This week: fictional maps, a recorder-playing gorilla, and the surprisingly sweet Jessica Walter.
- To this day, I can’t think about the children’s photo book Koko’s Kitten without tearing up (rest in peace, All Ball), so news of Koko the gorilla always delights me. Anyway, scientists have been giving Koko wind instruments (recorders, harmonicas, whistles, and the like) and are surprised that she’s learned to produce sounds with them—the kind of controlled breathing they had assumed was linked to speech capabilities. That’s all well and good, but the lack of posted video or audio clips is a travesty.
- Victoria Johnson’s survey of maps in classic children’s books at The Awl is nostalgia at its best. (Plus, the map she links to—two fans’ extrapolated map of Panem from the Hunger Games series—is absolutely incredible, particularly in the explanations. Wow.)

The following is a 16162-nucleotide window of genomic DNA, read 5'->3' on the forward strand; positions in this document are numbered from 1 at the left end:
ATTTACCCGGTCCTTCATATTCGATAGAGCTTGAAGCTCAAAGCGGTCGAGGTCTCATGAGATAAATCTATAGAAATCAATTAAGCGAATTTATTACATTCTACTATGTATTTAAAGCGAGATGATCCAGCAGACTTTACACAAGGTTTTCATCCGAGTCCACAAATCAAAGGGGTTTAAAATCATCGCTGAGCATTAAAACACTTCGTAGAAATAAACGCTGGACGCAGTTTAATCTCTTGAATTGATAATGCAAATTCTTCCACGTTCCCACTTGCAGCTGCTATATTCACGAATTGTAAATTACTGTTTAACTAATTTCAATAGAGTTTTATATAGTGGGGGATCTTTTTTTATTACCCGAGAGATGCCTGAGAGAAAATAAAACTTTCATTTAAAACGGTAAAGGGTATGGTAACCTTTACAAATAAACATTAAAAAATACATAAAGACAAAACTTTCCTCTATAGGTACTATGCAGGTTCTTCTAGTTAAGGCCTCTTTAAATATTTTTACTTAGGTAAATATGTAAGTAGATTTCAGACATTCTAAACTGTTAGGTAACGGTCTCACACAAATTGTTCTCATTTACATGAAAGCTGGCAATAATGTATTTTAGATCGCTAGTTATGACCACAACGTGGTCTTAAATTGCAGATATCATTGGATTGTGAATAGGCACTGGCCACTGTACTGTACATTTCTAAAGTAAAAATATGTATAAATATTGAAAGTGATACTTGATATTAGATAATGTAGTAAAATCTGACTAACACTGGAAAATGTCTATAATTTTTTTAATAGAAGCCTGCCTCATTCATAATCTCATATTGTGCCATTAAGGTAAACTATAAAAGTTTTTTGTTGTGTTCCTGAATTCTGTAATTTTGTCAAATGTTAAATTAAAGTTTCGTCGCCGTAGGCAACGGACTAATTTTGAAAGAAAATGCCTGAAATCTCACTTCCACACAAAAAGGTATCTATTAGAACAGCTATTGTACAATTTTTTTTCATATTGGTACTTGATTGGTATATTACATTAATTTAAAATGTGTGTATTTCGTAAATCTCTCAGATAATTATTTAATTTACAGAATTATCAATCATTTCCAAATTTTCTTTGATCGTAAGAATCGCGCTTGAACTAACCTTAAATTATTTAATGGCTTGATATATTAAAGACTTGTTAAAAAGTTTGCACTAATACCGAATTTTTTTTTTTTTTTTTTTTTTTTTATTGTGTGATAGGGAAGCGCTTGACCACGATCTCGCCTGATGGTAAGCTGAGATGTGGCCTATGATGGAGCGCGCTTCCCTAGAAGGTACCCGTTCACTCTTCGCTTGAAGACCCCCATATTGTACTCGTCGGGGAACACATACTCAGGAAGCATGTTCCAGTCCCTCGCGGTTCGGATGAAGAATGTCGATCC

- Justin Davidson’s even-handed assessment of Peter Gelb’s uneven reign at the Met meshes well with my own experience. (For example, I adored Anthony Minghella’s beautiful, beautiful Butterfly but found the new Tosca production ridiculous.) The new Ring Cycle looks interesting—but probably not interesting enough for me to spend twenty hours with it.
- Jessica Walter plays hilariously dreadful, profane mothers so well (in Arrested Development and Archer—two of my favorite shows) that it’s almost startling to be reminded that she is, of course, an actor. Her sweet-old-lady interview in The AV Club—in which she demonstrates utter naïveté about the Internet and admits that some of the salacious jokes she delivers initially go over her head—makes me love her all the more.